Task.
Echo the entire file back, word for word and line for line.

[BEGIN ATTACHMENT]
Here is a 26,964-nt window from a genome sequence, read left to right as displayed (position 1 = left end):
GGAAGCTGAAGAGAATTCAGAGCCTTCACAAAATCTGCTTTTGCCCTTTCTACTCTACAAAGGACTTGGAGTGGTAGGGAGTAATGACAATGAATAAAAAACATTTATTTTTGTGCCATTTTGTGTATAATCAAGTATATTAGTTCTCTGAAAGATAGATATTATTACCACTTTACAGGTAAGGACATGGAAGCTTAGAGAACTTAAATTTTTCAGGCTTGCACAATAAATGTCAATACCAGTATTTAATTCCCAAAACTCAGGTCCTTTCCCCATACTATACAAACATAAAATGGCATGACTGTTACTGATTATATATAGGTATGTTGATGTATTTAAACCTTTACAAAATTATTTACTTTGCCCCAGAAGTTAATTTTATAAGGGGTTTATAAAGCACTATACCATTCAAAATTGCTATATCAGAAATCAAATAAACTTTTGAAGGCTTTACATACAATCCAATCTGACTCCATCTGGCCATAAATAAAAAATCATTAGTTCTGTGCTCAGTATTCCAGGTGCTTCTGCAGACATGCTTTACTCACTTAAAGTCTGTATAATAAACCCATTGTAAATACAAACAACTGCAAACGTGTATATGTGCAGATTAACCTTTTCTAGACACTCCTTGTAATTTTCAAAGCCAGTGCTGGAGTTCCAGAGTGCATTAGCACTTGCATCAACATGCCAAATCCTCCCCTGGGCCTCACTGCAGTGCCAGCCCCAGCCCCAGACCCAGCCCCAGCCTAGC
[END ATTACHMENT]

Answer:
Here is a 26,964-nt window from a genome sequence, read left to right as displayed (position 1 = left end):
GGAAGCTGAAGAGAATTCAGAGCCTTCACAAAATCTGCTTTTGCCCTTTCTACTCTACAAAGGACTTGGAGTGGTAGGGAGTAATGACAATGAATAAAAAACATTTATTTTTGTGCCATTTTGTGTATAATCAAGTATATTAGTTCTCTGAAAGATAGATATTATTACCACTTTACAGGTAAGGACATGGAAGCTTAGAGAACTTAAATTTTTCAGGCTTGCACAATAAATGTCAATACCAGTATTTAATTCCCAAAACTCAGGTCCTTTCCCCATACTATACAAACATAAAATGGCATGACTGTTACTGATTATATATAGGTATGTTGATGTATTTAAACCTTTACAAAATTATTTACTTTGCCCCAGAAGTTAATTTTATAAGGGGTTTATAAAGCACTATACCATTCAAAATTGCTATATCAGAAATCAAATAAACTTTTGAAGGCTTTACATACAATCCAATCTGACTCCATCTGGCCATAAATAAAAAATCATTAGTTCTGTGCTCAGTATTCCAGGTGCTTCTGCAGACATGCTTTACTCACTTAAAGTCTGTATAATAAACCCATTGTAAATACAAACAACTGCAAACGTGTATATGTGCAGATTAACCTTTTCTAGACACTCCTTGTAATTTTCAAAGCCAGTGCTGGAGTTCCAGAGTGCATTAGCACTTGCATCAACATGCCAAATCCTCCCCTGGGCCTCACTGCAGTGCCAGCCCCAGCCCCAGACCCAGCCCCAGCCTAGC